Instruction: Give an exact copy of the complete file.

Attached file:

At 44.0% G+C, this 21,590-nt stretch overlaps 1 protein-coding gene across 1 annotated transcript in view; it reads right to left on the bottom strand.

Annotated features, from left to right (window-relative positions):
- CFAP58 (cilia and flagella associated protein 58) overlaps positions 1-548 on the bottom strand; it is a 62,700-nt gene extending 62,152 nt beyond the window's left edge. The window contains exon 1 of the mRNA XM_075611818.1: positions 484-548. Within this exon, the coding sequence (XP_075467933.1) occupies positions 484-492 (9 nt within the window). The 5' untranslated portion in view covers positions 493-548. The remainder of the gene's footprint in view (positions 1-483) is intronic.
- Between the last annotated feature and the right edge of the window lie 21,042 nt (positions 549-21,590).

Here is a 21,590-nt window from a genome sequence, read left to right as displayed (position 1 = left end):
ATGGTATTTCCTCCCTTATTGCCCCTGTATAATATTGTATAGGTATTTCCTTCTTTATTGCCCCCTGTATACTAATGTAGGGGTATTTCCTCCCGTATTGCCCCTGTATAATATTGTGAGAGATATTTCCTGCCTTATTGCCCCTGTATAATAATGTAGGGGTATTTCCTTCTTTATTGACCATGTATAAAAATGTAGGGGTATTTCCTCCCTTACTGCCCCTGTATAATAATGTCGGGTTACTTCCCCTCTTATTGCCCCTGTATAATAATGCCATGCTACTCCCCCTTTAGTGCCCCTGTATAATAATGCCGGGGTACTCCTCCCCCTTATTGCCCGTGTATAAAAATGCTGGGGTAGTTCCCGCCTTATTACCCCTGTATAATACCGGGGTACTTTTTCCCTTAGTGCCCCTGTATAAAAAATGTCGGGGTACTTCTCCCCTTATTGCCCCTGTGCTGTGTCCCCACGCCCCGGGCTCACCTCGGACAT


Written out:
At 44.0% G+C, this 21,590-nt stretch overlaps 1 protein-coding gene across 1 annotated transcript in view; it reads right to left on the bottom strand.

Annotated features, from left to right (window-relative positions):
- CFAP58 (cilia and flagella associated protein 58) overlaps positions 1-548 on the bottom strand; it is a 62,700-nt gene extending 62,152 nt beyond the window's left edge. The window contains exon 1 of the mRNA XM_075611818.1: positions 484-548. Within this exon, the coding sequence (XP_075467933.1) occupies positions 484-492 (9 nt within the window). The 5' untranslated portion in view covers positions 493-548. The remainder of the gene's footprint in view (positions 1-483) is intronic.
- Between the last annotated feature and the right edge of the window lie 21,042 nt (positions 549-21,590).

Here is a 21,590-nt window from a genome sequence, read left to right as displayed (position 1 = left end):
ATGGTATTTCCTCCCTTATTGCCCCTGTATAATATTGTATAGGTATTTCCTTCTTTATTGCCCCCTGTATACTAATGTAGGGGTATTTCCTCCCGTATTGCCCCTGTATAATATTGTGAGAGATATTTCCTGCCTTATTGCCCCTGTATAATAATGTAGGGGTATTTCCTTCTTTATTGACCATGTATAAAAATGTAGGGGTATTTCCTCCCTTACTGCCCCTGTATAATAATGTCGGGTTACTTCCCCTCTTATTGCCCCTGTATAATAATGCCATGCTACTCCCCCTTTAGTGCCCCTGTATAATAATGCCGGGGTACTCCTCCCCCTTATTGCCCGTGTATAAAAATGCTGGGGTAGTTCCCGCCTTATTACCCCTGTATAATACCGGGGTACTTTTTCCCTTAGTGCCCCTGTATAAAAAATGTCGGGGTACTTCTCCCCTTATTGCCCCTGTGCTGTGTCCCCACGCCCCGGGCTCACCTCGGACAT